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CDC study says 1 in 9 children in the US have ADHD

SALT LAKE CITY — By 2022, 7.1 million children in the United States — about 1 in 9 — had been diagnosed with attention-deficit/hyperactivity disorder, according to a new Centers for Disease Control and Prevention study. About 1 million of them got their diagnosis since 2016, which was when the previous most recent national estimate was done.

The numbers are based on 2022 National Survey of Children’s Health data on 45,000 children ages 3-17, and the study was published in the Journal of Clinical Child & Adolescent Psychology. The researchers also looked at severity, presence of co-occurring disorders and treatments, including medication and behavioral therapy.

The updated numbers come at a time when the U.S. Food and Drug Administration says Adderall, one of the most-prescribed treatments for ADHD, is in short supply nationwide and the situation isn’t likely to get better before the end of the year. Per the FDA statement, “FDA is in frequent communication with all manufacturers of amphetamine mixed salts, and one of those companies, Teva, is experiencing ongoing intermittent manufacturing delays. Other manufacturers continue to produce amphetamine mixed salts, but there is not sufficient supply to continue to meet U.S. market demand through those producers.”

According to the CDC prevalence report, while 7.1 million children have ever been diagnosed with ADHD, 6.5 million of them currently have the disorder. Of those with existing ADHD, the report said nearly 42% had mild ADHD, 45% were classified as moderate and not quite 13% had severe ADHD. Just under 78% had “at least one co-occurring disorder.” About half of the children with current ADHD take medication for the condition and just over 44% have received behavioral treatment in the past year. The report also notes that 3 in 10 children who have ADHD are not being treated for it.

The CDC study authors write that the data “can be used by policymakers, government agencies, health care systems, public health practitioners and other partners to plan for needs of children with ADHD.”

About ADHD

The CDC says ADHD is one of the most common neurodevelopmental disorders of children and that symptoms often last into adulthood. They present most often as inattentive or as hyperactive-impulsive. Some people have both.

The study notes that those with complex ADHD may also have mental, behavioral and developmental disorders, in addition to the ADHD. And they add that those with an ADHD diagnosis “are more likely to experience poor health outcomes like obesity, chronic illness, and accidental injury, as well as have increased healthcare utilization compared to peers without ADHD.”

According to Medical News Today, “Attention-deficit/hyperactivity disorder, also referred to as Attention Deficit Disorder, is one of the most common childhood conditions that involve behavioral symptoms such as inattentiveness, hyperactivity and impulsiveness. Although the condition may begin during childhood, it can continue through adolescence and adulthood. Signs of ADHD include a short attention span or being easily distracted, restlessness, constant fidgeting or overactivity and being impulsive. ADHD can be hard to diagnose and even harder to understand.”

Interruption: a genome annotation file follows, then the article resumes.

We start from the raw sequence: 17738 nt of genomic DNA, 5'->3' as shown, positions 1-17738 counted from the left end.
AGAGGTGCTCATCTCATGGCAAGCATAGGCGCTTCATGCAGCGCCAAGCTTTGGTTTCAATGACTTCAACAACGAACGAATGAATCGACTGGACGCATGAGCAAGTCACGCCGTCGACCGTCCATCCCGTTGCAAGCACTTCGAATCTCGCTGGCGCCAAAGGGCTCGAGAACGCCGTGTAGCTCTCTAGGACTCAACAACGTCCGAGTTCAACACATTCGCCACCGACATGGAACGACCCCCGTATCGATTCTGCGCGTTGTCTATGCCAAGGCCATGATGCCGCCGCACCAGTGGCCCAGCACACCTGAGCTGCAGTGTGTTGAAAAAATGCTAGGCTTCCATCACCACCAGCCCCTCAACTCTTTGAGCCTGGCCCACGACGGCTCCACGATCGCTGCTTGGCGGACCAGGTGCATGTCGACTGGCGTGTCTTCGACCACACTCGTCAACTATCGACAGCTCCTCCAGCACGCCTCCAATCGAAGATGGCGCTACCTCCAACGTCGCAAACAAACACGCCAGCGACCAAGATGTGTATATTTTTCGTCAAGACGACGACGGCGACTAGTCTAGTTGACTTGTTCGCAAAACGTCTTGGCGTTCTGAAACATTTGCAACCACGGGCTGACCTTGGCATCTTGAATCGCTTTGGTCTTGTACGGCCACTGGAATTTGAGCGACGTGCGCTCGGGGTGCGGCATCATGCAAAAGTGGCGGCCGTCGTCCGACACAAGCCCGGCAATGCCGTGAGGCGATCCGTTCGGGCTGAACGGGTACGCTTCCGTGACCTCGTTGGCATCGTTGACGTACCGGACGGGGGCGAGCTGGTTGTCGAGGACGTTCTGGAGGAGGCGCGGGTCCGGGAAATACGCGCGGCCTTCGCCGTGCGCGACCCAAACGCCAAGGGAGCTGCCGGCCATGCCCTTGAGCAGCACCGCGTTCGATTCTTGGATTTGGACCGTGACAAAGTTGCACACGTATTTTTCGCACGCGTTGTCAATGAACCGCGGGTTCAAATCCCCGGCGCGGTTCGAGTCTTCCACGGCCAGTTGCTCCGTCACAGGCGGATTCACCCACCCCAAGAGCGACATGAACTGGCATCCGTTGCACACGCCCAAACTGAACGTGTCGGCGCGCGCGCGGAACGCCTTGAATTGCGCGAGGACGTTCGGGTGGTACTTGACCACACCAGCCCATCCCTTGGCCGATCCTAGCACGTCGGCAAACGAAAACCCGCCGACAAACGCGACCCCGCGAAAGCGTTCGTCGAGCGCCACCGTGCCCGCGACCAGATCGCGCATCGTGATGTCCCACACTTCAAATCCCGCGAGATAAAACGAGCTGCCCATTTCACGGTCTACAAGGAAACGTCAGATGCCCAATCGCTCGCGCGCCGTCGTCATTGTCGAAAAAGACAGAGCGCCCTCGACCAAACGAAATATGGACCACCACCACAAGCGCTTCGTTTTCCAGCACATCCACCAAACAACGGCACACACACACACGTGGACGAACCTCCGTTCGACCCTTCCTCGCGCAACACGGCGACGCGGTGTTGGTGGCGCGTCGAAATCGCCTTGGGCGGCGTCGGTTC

Cambridge scientists believe that children who have trouble regulating their emotions — sometimes seen as depression, anxiety and outbursts — could be exhibiting a core symptom of ADHD. Their study, just published in Nature Mental Health, found that about half of children with ADHD have some emotional dysregulation, but that Ritalin, which is commonly prescribed for ADHD, doesn’t treat that symptom well, they reported in a news release.

Treating ADHD

Treatment for ADHD is very specific, according to the CDC study, which said medication is the most common. Training parents in behavior therapy is the preferred first-line treatment in children younger than 6, while for those 6 to 11, medication and behavior therapy together are recommended. Medication is recommended for adolescents 12 to 17, along with behavioral interventions if they are available. Additionally, “behavioral classroom management, behavioral peer interventions, and organizational training have demonstrated well-established effectiveness.”

It’s not clear whether cases are rising or experts are getting better at diagnosing the disorder. But the study’s lead author, Melissa Danielson, a CDC statistician, believes more doctors, parents, teachers and even kids are familiar with the symptoms. “There’s more providers that are comfortable with making those diagnoses and treating ADHD, which can allow for children to be helped by different medications or behavior therapy or school services,” she told NBC News. “So since there are more opportunities for these kids to be helped, I think there’s more incentive to get that kind of diagnosis.”

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